Amazon's increasingly overt and aggressive push into the grocery retail market has officially gone into full-blown, alarm-blaring fever-pitch mode today as its plans to acquire the brick-and-mortar chain Whole Foods was publicly announced.
Under the terms of the tentative deal, Amazon will pay $42 per share of Whole Foods stock for a total purchase price of $13.7 billion. At the end of trading yesterday, Whole Foods was going for around $33 per share, making Amazon's offer represent a reasonable 27 percent premium.
The news has sent shockwaves throughout all affected industries: financial analysts, other grocery store executives, and emerging players in the online grocery retail business are each trying to piece together what this move will translate to in the next couple years.
After turning nearly every corner of the retail market on its head, Amazon has seemed to turn its undivided attention to the one segment that, for years, analysts suggested was largely immune from Amazon competition -- grocery.
After all, things like fresh produce, frozen and refrigerated foods, and other perishable items cannot be easily shipped to every corner of the country. And previous attempts by Amazon to enter this space have been relatively small in scale: couriered same-day delivery service in major cities, large investments in selling and advertising non-perishable grocery items, etc.
However, it seemed to find the true path to success in this field by realizing that it's okay to invest in physical retail space. Rather than radically shift the delivery method for groceries in the way it has done for electronics, toys, games, books, tools, appliances... (you can continue the list), it is instead focusing on shifting the way you interact with the same kind of physical retail space with which you are already familiar.
There is no better example of this than Amazon Go, a physical grocery store concept where shoppers "sign in" to the store as they enter, then a sophisticated array of security cameras and widespread sensors can detect everything they take from the store shelves. Then, as they leave the store, it charges the payment method on file -- no need to remove items at a checkout lane, have them scanned, and then reorganize them later.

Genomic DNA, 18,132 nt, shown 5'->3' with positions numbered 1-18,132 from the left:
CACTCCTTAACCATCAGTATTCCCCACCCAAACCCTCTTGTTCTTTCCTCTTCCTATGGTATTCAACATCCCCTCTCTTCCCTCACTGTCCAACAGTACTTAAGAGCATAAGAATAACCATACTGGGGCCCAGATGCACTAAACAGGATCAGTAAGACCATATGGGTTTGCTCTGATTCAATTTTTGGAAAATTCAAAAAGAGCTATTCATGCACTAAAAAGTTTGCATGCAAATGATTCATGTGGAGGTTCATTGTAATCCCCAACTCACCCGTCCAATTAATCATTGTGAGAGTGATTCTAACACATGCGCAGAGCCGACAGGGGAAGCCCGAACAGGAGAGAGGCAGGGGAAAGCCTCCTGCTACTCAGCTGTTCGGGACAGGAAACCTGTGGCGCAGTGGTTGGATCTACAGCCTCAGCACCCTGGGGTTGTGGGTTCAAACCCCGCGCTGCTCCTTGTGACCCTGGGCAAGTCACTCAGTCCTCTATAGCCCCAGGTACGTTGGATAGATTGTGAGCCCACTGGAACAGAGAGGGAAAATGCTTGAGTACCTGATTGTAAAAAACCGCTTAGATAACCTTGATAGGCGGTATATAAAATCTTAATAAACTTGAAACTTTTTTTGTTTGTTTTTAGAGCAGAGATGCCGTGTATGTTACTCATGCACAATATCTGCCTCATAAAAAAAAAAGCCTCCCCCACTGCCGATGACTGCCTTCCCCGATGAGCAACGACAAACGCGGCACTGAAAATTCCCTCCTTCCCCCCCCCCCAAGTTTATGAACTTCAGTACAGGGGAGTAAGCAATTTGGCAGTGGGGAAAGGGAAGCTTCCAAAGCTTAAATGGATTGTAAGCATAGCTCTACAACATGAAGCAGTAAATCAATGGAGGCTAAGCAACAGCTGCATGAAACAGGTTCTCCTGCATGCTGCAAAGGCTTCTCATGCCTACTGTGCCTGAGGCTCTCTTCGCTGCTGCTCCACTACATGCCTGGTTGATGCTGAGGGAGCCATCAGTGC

The other concept Amazon is toying with is having physical "store" locations, called AmazonFresh Pickup, that act as little more than glorified warehouses. Customers select what groceries they want online, then go to a nearby AmazonFresh Pickup location to pick up their order.
The other major players in the grocery retail field, which used to be seen as one of the most solid and unshakeable industries, have been scrambling to catch up. Most now also offer the ability to order online and pick up at a store, with curbside/deliver-to-your-car options becoming increasingly popular.
It would seem a fair guess that a major factor in Amazon's latest, and potentially boldest, acquisition is real estate -- Whole Foods stores are mostly located in upscale neighborhoods that would be the most likely early adopters of whatever new high-tech features it will inevitably introduce to these store locations.
Exactly what Amazon plans to do with Whole Foods, though, is subject to wild speculation at this point. But when Amazon invests more than $13 billion in an effort to revolutionize a market segment and destroy its competitors, there is every reason to believe it will be able to achieve exactly that.